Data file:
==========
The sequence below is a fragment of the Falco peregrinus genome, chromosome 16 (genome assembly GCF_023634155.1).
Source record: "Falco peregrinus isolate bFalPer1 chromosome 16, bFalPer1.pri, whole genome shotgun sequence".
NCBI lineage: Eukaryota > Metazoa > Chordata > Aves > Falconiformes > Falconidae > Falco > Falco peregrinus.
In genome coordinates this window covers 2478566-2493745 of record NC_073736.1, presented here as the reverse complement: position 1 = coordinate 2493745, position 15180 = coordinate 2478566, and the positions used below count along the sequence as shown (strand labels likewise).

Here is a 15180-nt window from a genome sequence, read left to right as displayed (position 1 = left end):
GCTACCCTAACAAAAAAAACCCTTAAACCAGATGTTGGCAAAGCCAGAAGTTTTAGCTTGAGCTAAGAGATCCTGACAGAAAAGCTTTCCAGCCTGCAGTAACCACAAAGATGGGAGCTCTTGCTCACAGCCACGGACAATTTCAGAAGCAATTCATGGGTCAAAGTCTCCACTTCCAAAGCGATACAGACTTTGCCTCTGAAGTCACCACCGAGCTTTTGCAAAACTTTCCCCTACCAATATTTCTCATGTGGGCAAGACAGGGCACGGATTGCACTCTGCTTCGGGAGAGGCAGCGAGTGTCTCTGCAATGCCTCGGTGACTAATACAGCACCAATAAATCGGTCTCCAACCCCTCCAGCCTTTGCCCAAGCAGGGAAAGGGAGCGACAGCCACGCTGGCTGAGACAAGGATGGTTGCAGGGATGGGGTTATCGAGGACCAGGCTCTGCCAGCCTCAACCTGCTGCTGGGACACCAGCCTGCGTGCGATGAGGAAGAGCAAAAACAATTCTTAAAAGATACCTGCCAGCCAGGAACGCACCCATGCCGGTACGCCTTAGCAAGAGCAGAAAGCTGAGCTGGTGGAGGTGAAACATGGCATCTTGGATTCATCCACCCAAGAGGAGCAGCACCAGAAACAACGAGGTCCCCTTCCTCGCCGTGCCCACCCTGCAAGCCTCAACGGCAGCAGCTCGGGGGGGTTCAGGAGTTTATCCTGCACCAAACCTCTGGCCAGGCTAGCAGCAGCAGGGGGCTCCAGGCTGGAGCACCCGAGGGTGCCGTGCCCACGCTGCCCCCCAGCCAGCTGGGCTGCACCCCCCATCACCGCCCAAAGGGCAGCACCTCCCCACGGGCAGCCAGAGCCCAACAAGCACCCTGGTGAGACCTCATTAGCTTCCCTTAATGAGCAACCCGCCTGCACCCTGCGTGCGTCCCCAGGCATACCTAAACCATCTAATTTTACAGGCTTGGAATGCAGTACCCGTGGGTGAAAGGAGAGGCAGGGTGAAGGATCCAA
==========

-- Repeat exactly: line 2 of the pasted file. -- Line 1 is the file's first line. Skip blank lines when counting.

Source record: "Falco peregrinus isolate bFalPer1 chromosome 16, bFalPer1.pri, whole genome shotgun sequence".